Of course there is more to it than that. Group identity is more likely to lead to violence if it is reinforced by dualism, and especially what Sacks calls “pathological dualism,” a “mutant form” of group identity that “sees humanity itself as radically, ontologically divided into the unimpeachably good and the irredeemably bad.” Sacks also follows the French cultural anthropologist and literary critic René Girard in maintaining that it’s violence that causes religion rather than the other way around: “All societies generate internal conflict that can become violent and self-destructive. Therefore all societies require religion, which performs the task of ‘casting out’ the violence, deflecting it away from the group itself by placing it on an external victim, thus turning violence outwards instead of allowing it to turn destructively inwards.”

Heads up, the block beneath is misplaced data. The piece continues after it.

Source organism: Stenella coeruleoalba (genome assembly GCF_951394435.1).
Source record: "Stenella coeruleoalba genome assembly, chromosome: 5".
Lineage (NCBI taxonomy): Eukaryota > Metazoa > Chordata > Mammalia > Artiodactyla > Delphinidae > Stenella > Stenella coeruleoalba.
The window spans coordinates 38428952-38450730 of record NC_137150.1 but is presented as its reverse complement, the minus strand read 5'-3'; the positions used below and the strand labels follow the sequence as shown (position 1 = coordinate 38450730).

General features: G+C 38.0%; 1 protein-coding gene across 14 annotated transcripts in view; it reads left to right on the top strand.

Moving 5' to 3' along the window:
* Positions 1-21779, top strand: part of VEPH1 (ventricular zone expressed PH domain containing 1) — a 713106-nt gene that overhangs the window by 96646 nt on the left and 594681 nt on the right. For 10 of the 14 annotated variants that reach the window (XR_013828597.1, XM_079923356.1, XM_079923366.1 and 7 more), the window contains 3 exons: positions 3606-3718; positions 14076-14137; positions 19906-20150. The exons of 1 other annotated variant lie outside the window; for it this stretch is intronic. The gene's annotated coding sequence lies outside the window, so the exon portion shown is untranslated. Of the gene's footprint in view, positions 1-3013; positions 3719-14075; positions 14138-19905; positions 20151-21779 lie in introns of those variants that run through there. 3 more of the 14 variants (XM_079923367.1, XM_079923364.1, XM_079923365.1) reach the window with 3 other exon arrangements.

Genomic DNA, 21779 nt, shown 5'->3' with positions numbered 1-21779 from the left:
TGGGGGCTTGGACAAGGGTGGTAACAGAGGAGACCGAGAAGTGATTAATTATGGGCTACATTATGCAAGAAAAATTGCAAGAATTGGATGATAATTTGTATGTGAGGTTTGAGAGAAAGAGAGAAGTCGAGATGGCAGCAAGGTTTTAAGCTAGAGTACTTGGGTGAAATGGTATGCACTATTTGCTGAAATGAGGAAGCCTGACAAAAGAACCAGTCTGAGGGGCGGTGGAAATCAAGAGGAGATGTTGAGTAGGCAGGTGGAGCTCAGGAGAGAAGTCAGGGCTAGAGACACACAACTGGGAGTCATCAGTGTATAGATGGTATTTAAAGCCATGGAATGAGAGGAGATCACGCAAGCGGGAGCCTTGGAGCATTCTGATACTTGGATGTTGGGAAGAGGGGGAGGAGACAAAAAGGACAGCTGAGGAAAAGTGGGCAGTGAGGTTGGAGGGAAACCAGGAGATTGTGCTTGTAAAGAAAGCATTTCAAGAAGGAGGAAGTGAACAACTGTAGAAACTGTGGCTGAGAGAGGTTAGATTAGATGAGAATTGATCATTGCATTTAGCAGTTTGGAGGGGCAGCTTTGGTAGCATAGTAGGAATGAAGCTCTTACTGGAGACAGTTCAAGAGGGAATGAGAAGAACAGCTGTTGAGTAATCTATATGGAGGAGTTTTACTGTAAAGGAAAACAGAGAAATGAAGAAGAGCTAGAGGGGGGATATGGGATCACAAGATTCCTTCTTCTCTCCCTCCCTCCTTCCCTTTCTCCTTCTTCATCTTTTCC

Another important factor is sibling rivalry. Girard saw the root of violence in “mimetic desire,” or wanting what someone else has because they have it. This occurs especially within families, so that sibling rivalry, Sacks writes, plays a central role in human conflict. This factor is especially germane to conflict within the Abrahamic family of religions – Judaism, Christianity and Islam – as these religions have a sibling relationship with one another. Of course, there has been conflict between other religions as well, but conflict between Judaism, Christianity and Islam has been especially intense and long-lasting. For Sacks, this conflict is not just a product of the emergence of the newer Abrahamic faiths, Christianity and Islam, but has its root in a central text of the oldest of them, Sacks’s (and my) own Jewish tradition.